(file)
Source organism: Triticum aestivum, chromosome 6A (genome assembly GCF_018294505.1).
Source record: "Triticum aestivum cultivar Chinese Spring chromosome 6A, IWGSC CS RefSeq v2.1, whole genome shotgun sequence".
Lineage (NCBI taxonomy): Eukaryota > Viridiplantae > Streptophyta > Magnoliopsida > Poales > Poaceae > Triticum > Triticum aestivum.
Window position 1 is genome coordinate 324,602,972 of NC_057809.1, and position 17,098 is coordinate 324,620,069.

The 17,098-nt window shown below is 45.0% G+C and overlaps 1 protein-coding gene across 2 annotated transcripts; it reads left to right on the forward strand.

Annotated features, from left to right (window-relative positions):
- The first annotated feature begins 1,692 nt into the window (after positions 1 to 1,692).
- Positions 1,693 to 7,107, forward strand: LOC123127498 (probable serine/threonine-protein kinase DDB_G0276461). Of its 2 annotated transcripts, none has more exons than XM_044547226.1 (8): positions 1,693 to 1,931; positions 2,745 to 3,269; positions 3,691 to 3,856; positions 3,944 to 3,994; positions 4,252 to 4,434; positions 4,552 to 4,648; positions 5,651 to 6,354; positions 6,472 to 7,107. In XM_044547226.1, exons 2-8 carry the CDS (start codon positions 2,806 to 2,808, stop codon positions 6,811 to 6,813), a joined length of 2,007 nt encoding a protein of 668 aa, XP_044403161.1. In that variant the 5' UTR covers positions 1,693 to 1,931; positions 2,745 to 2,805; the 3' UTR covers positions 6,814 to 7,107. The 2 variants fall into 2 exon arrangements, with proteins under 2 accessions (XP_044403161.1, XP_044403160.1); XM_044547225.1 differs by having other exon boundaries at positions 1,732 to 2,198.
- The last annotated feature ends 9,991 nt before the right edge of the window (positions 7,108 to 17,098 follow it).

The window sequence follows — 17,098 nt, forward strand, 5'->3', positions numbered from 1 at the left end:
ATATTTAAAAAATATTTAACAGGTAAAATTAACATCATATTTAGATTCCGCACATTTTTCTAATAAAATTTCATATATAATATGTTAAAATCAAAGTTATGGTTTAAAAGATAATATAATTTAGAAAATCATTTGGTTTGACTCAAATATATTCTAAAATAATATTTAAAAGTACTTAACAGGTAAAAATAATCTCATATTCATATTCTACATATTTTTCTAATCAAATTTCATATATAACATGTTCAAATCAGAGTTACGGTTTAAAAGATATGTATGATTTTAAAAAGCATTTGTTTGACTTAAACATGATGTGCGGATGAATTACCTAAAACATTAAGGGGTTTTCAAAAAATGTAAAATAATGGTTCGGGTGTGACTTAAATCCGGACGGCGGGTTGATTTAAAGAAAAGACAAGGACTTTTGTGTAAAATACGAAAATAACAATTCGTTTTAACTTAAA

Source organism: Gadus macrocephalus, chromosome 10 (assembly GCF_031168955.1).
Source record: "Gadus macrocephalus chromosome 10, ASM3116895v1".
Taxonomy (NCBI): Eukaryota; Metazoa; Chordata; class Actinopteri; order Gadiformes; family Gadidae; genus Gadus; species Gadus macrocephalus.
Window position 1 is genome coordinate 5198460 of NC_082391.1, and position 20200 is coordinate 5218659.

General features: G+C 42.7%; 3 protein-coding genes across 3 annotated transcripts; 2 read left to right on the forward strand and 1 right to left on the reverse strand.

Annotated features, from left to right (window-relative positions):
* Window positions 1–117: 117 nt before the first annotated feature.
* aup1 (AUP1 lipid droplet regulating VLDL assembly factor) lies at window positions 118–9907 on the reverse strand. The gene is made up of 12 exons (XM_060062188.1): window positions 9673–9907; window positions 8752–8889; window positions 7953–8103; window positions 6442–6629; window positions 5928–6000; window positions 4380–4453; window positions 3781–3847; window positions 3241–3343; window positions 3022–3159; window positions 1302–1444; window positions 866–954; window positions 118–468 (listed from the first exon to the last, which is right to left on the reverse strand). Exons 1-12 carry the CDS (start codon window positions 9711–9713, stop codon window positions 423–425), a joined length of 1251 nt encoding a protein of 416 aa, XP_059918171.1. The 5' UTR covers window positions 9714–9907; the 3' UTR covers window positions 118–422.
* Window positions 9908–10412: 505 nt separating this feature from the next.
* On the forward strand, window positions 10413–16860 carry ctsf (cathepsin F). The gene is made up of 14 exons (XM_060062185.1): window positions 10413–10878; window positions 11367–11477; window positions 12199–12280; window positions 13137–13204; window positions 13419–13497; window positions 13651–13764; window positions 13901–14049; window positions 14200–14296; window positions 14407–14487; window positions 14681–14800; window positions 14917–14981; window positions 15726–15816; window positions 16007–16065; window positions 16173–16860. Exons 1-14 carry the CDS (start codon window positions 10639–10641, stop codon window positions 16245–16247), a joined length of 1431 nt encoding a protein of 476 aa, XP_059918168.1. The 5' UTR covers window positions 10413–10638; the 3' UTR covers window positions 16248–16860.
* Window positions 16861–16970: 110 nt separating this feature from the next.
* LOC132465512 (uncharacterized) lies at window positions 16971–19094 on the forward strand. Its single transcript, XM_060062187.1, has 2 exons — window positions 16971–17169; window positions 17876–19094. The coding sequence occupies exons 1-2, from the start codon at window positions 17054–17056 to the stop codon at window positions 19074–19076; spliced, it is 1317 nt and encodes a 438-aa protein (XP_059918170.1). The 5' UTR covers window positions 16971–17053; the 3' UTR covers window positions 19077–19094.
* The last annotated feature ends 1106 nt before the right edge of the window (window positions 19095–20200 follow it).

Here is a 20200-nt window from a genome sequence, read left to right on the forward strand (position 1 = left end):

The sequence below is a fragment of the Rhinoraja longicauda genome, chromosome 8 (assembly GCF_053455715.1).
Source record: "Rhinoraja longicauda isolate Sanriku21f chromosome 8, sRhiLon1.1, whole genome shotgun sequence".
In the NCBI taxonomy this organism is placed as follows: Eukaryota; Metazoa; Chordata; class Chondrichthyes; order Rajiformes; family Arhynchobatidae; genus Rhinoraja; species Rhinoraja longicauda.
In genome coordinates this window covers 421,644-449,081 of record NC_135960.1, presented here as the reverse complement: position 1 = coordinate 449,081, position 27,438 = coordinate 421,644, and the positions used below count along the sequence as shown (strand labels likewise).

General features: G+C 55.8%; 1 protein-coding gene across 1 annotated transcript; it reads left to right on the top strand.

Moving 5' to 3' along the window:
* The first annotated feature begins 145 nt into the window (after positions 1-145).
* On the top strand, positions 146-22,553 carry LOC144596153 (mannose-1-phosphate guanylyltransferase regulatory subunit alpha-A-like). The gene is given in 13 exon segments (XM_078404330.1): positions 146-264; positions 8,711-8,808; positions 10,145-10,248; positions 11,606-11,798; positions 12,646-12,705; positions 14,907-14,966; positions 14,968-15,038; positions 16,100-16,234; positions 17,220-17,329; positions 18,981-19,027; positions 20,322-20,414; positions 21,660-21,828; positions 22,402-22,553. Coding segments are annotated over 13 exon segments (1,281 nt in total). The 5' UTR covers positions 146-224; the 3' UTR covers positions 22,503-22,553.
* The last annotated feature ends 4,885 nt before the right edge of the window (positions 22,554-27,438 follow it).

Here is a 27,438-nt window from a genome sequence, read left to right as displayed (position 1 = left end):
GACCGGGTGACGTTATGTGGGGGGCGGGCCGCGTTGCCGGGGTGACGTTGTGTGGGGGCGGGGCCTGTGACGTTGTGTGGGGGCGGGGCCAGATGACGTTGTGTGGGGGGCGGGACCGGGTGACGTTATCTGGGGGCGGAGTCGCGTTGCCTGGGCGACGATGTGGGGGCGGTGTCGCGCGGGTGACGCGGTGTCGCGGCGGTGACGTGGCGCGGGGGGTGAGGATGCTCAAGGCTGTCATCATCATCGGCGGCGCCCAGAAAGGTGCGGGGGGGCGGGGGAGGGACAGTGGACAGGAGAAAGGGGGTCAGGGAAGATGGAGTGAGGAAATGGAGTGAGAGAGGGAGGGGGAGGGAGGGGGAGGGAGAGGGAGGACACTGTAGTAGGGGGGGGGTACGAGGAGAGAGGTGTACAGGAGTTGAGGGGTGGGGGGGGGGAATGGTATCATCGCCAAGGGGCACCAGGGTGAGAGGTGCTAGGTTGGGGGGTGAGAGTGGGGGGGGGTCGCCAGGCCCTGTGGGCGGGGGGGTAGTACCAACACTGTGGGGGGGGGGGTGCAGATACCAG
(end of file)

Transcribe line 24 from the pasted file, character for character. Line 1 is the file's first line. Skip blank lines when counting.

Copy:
* The last annotated feature ends 1106 nt before the right edge of the window (window positions 19095–20200 follow it).